It is critical that the information security industry thinks about the long term hiring process in order to benefit from the advantages women can bring to the table. Too often, cybersecurity is perceived as being a “man’s world” and, consequently, younger women require additional encouragement and provision to persuade them into a male-dominated degree program and career.
To eliminate this problem and see more the females enter the talent pipeline, young girls need greater access to education programs such as computer camps or girl-centric schemes, like Girls Who Code. By opening up the cybersecurity career path at an early age, there is a potential knock-on effect on the number of girls taking up STEM degrees.
Furthermore, career counseling in schools has to take a more concerted effort in promoting cybersecurity career paths and opportunities — and organizations across the UK need to be offering more internships.
Private sector businesses should also work more with our schools and universities to ensure there is a greater number of high quality options available. Reinforcing the value that women bring to the industry is especially important when it comes to making sure that young girls in primary and secondary school see female role models in STEM careers.
Therefore, the sector would do well to implement campaigns that champion women in security and IT fields, providing young women role models and an insight into what a career in cybersecurity would entail.
Junior talent already within cybersecurity companies cannot be ignored. Partnering individuals with a mentor or sponsor (female or male), would increase retention and support career advancement and, companies need to appreciate that salary incentives aren’t the only thing that women are looking for in employment. According to (ISC)2, an amalgamation of monetary incentives, training and continuing education, and flexible work arrangements, are extremely valued by female cybersecurity talent.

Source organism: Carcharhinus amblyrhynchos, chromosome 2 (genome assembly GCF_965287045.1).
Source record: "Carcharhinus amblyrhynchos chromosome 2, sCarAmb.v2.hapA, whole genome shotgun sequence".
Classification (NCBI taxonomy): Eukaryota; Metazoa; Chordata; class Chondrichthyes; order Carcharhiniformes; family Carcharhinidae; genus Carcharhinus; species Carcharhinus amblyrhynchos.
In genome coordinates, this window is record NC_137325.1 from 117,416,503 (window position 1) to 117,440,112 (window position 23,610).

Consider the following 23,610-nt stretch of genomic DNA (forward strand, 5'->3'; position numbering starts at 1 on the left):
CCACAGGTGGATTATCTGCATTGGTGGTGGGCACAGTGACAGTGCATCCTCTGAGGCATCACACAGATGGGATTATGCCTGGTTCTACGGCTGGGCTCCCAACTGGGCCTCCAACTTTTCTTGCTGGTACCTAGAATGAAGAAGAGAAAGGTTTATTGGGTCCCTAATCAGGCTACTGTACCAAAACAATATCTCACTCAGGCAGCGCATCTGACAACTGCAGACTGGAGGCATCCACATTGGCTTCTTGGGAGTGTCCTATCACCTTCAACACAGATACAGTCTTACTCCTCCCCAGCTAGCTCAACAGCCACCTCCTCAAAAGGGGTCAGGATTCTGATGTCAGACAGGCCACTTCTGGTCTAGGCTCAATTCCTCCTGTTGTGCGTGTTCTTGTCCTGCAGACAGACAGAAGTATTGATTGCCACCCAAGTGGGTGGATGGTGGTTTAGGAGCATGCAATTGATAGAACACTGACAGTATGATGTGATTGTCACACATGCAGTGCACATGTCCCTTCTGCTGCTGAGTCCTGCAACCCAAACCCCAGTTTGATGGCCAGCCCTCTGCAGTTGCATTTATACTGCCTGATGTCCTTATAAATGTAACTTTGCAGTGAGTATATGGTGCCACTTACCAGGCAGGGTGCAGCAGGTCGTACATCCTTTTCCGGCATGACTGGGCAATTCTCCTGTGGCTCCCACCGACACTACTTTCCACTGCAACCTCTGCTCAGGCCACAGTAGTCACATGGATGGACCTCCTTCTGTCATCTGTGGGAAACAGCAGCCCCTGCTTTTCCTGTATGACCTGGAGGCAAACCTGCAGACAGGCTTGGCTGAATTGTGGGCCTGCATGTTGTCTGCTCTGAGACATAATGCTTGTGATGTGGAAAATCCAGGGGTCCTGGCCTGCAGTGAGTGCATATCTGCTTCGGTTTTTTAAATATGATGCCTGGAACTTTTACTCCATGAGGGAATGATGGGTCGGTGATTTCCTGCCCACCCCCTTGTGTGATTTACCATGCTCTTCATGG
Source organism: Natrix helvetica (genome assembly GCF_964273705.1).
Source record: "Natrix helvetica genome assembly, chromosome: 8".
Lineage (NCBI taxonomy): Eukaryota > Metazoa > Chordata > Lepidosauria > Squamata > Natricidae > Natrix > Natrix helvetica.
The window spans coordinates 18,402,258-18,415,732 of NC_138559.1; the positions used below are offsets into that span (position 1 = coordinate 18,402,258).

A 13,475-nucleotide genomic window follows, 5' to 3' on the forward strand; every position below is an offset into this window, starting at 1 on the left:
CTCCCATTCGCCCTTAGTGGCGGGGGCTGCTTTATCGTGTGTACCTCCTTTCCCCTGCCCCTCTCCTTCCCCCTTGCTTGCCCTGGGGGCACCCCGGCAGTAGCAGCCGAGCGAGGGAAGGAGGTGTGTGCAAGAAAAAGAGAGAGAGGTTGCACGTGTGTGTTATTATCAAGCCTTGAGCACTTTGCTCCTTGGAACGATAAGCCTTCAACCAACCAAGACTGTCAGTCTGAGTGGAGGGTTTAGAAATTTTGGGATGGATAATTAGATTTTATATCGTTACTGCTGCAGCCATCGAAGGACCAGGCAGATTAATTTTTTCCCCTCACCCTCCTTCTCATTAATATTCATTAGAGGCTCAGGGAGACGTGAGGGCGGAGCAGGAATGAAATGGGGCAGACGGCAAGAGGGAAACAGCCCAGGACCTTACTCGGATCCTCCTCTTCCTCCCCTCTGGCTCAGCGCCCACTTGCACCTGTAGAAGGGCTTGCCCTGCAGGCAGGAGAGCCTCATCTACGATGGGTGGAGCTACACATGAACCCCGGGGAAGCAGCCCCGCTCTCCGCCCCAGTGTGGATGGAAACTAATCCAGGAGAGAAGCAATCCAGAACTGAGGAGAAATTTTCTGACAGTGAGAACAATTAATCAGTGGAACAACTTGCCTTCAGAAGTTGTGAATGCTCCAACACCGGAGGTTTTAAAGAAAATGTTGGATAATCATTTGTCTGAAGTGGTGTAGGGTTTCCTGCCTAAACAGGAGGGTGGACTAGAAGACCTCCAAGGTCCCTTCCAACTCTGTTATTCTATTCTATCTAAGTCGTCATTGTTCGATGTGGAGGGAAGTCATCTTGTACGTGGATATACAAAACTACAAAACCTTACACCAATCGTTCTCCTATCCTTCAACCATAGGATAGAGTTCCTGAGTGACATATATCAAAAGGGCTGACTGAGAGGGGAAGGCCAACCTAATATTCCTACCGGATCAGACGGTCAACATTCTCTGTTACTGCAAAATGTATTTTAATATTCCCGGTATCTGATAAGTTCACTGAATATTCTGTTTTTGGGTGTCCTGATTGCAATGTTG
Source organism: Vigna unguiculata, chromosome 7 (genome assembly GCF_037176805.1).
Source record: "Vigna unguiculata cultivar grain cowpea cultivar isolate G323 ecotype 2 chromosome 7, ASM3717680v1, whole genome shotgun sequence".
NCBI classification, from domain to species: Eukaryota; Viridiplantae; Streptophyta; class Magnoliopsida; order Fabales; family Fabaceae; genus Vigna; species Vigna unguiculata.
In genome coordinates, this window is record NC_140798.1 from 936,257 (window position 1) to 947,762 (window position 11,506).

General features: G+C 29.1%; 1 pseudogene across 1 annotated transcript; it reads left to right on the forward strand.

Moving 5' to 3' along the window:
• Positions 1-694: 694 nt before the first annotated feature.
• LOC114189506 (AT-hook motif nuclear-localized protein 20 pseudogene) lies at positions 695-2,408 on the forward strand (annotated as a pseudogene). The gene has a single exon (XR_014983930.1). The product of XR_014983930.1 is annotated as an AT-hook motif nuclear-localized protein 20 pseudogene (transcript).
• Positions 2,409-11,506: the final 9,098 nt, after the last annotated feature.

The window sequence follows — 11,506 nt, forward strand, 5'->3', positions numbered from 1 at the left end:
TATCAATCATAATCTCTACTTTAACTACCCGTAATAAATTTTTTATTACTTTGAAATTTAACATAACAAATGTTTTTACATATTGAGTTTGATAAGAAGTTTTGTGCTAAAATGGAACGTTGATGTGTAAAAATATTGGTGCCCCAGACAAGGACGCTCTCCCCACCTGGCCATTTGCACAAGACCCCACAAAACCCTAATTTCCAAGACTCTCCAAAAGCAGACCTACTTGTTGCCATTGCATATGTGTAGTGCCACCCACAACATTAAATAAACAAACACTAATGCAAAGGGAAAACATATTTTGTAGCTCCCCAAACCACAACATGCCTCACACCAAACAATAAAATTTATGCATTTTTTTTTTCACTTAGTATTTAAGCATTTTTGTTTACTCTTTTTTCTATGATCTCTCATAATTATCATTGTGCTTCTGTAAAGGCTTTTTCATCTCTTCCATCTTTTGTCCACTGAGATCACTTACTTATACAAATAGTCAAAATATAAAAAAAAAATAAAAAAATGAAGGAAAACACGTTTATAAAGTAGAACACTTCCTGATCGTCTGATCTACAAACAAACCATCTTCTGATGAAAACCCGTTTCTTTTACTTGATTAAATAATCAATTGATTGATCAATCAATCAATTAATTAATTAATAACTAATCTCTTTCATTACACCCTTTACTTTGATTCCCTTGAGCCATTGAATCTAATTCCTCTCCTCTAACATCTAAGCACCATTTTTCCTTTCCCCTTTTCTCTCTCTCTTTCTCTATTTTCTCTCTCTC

Opportunity for Growth
Throughout the industry, as part of their development and growth, businesses are establishing huge complex networks to support new business services, and cybersecurity has been identified as a crucial area to focus on. Gartner has predicted that IT security spending will grow from $75 billion in 2015 to $101 billion in 2018 – an increase of 35 percent. The increase in expenditures provides attractive opportunities for women seeking stable employment and competitive wages. Female students studying STEM–related subjects, who may not have considered a career in cybersecurity, need to be aware of this opportunity.
There are myriad benefits of recruiting more women into information security. Females are assured of an exciting, stable and cutting-edge career path, and organizations looking to get ahead of the security curve get an invaluable source of highly educated talent.
Hiring more women not only helps mitigate against the shortage of workers and skills gap, it expands perspectives amongst security teams, helping to consolidate program strategies and give organizations a better means to defend against the tidal wave of complex cyber-attacks they face every day.
8th March 2018